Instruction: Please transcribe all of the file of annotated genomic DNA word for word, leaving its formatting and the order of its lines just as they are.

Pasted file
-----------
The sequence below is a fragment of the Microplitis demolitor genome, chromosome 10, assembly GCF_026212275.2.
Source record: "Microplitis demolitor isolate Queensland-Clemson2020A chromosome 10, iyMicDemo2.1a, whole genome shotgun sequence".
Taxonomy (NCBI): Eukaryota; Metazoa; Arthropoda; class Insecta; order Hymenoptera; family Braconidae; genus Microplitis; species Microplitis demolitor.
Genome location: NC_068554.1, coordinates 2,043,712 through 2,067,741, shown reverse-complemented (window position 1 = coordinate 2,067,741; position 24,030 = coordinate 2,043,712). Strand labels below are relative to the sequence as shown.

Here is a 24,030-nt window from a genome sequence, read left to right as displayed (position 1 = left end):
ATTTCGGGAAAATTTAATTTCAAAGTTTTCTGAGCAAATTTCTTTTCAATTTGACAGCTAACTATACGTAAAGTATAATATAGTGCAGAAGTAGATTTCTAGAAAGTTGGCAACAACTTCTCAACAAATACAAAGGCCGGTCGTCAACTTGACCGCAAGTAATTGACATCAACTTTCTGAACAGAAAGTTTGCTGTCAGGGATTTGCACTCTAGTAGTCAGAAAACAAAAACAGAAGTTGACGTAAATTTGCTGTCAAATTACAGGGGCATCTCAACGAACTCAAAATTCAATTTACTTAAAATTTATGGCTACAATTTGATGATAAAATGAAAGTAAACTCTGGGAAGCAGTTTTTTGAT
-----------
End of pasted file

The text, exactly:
The sequence below is a fragment of the Microplitis demolitor genome, chromosome 10, assembly GCF_026212275.2.
Source record: "Microplitis demolitor isolate Queensland-Clemson2020A chromosome 10, iyMicDemo2.1a, whole genome shotgun sequence".
Taxonomy (NCBI): Eukaryota; Metazoa; Arthropoda; class Insecta; order Hymenoptera; family Braconidae; genus Microplitis; species Microplitis demolitor.
Genome location: NC_068554.1, coordinates 2,043,712 through 2,067,741, shown reverse-complemented (window position 1 = coordinate 2,067,741; position 24,030 = coordinate 2,043,712). Strand labels below are relative to the sequence as shown.

Here is a 24,030-nt window from a genome sequence, read left to right as displayed (position 1 = left end):
ATTTCGGGAAAATTTAATTTCAAAGTTTTCTGAGCAAATTTCTTTTCAATTTGACAGCTAACTATACGTAAAGTATAATATAGTGCAGAAGTAGATTTCTAGAAAGTTGGCAACAACTTCTCAACAAATACAAAGGCCGGTCGTCAACTTGACCGCAAGTAATTGACATCAACTTTCTGAACAGAAAGTTTGCTGTCAGGGATTTGCACTCTAGTAGTCAGAAAACAAAAACAGAAGTTGACGTAAATTTGCTGTCAAATTACAGGGGCATCTCAACGAACTCAAAATTCAATTTACTTAAAATTTATGGCTACAATTTGATGATAAAATGAAAGTAAACTCTGGGAAGCAGTTTTTTGAT